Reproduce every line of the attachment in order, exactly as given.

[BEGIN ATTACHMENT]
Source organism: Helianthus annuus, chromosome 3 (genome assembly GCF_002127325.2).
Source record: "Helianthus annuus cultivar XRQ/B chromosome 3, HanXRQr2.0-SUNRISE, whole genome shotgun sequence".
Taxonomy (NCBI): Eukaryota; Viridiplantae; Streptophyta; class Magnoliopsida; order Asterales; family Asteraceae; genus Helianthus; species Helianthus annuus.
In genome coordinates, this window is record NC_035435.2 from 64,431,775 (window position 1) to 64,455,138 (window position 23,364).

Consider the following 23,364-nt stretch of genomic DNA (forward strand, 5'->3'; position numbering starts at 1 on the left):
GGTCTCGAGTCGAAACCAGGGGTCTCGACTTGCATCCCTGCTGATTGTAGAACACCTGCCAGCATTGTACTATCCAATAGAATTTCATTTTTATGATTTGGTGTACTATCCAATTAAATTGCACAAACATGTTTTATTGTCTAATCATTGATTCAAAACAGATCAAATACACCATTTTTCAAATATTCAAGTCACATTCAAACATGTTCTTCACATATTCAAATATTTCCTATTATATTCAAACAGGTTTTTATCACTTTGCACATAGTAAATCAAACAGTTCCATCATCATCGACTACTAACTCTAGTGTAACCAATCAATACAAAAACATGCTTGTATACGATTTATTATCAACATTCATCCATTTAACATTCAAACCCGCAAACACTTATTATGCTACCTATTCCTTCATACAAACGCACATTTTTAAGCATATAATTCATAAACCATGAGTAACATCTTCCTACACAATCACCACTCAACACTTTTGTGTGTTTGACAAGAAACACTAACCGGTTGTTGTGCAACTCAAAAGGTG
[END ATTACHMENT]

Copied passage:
Source organism: Helianthus annuus, chromosome 3 (genome assembly GCF_002127325.2).
Source record: "Helianthus annuus cultivar XRQ/B chromosome 3, HanXRQr2.0-SUNRISE, whole genome shotgun sequence".
Taxonomy (NCBI): Eukaryota; Viridiplantae; Streptophyta; class Magnoliopsida; order Asterales; family Asteraceae; genus Helianthus; species Helianthus annuus.
In genome coordinates, this window is record NC_035435.2 from 64,431,775 (window position 1) to 64,455,138 (window position 23,364).

Consider the following 23,364-nt stretch of genomic DNA (forward strand, 5'->3'; position numbering starts at 1 on the left):
GGTCTCGAGTCGAAACCAGGGGTCTCGACTTGCATCCCTGCTGATTGTAGAACACCTGCCAGCATTGTACTATCCAATAGAATTTCATTTTTATGATTTGGTGTACTATCCAATTAAATTGCACAAACATGTTTTATTGTCTAATCATTGATTCAAAACAGATCAAATACACCATTTTTCAAATATTCAAGTCACATTCAAACATGTTCTTCACATATTCAAATATTTCCTATTATATTCAAACAGGTTTTTATCACTTTGCACATAGTAAATCAAACAGTTCCATCATCATCGACTACTAACTCTAGTGTAACCAATCAATACAAAAACATGCTTGTATACGATTTATTATCAACATTCATCCATTTAACATTCAAACCCGCAAACACTTATTATGCTACCTATTCCTTCATACAAACGCACATTTTTAAGCATATAATTCATAAACCATGAGTAACATCTTCCTACACAATCACCACTCAACACTTTTGTGTGTTTGACAAGAAACACTAACCGGTTGTTGTGCAACTCAAAAGGTG